Winter sports at high schools in Michigan started back up for the first time since March 2020. After months of thinking what could have been, the Trenton Trojans hockey team gears up for another run at a state championship.
Trenton High School is home to a hockey program full of tradition. Many of the community members consider the hockey season as their favorite time of year, and the Kennedy Recreation Center is a popular spot on nights when the Trojans are playing.
Governor Gretchen Whitmer issued a “state of disaster” in Michigan on April 2, 2020. The following day, the Michigan High School Athletic Association ruled that all remaining winter sports would be cancelled.
High school sports had been suspended for just over three weeks and there was an uncertainty about what the outcome would be. For Trenton, this was devastating news.
The Trojans were set to play in the semi-finals of the state tournament against Hartland, a team who had beaten them the previous two seasons in the state finals.
“It was tough,” said head coach Chad Clements. “But you gotta trust that the state and the health department are doing the right thing.”
Senior and captain of this year’s team Caleb Kneiding said, “I know in a lot of our guys’ minds we were the best team last year.”
The return to play
After almost an entire calendar year removed from the initial postponement of the 2020 season, governor Whitmer announced that the 2021 seasons for contact sports could start on Feb. 8.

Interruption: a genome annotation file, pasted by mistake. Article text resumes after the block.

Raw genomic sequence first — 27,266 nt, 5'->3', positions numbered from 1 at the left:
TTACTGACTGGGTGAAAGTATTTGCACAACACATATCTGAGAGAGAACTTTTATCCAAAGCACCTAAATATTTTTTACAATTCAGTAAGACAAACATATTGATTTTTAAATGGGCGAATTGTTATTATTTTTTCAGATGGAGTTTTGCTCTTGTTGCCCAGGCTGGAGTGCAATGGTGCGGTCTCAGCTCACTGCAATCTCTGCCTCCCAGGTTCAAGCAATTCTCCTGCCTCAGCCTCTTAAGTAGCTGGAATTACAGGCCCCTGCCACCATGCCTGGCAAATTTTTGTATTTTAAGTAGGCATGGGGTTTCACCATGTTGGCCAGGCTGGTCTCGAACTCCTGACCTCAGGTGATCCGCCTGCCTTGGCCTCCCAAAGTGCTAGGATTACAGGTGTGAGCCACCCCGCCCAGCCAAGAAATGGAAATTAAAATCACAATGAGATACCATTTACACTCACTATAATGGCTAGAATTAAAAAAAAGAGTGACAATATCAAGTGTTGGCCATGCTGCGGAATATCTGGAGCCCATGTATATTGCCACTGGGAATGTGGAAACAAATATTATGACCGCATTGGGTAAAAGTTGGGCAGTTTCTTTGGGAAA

Kneiding said that the team’s reaction to the news was “pure joy.” He said that it felt like a weight was being lifted off their shoulders, and it was a chance at redemption.
Clements said, “These kids need to play: Socially, emotionally, and for the love of the game.”
Although the season is shortened, it will be a very busy stretch for the Trojans. There are 16 scheduled games between Feb. 10 and March 12.
Hard work is not going to be limited to the ice and the weight room for Trenton hockey this season. In order for the season to continue and finish, the coaches and student athletes will have to follow many of the new protocols put forth by the state and the MHSAA.
“We are putting the trust in the players, not only when they are at the rink, but when they are outside the rink,” said Clements. He said that the coaches have to trust that the players are not going to gatherings where they are not wearing masks or properly socially distancing.
Kneiding said that following the rules from the state is a “main priority” with the coaches. “We know how it feels in the past when we didn’t do anything wrong and it got taken away, so we are doing everything in our power to make sure that we are going to be able to play this year,” he said.
Masks are mandatory and need to be worn by players, coaches, and officials during every practice and game, according to the MHSAA. If rapid testing becomes available to the Trojans, players who test negative on game days will still be required to wear a mask.
“We are going to take this very very serious,” said Clements, “so that the safety is first and foremost of all of our players.”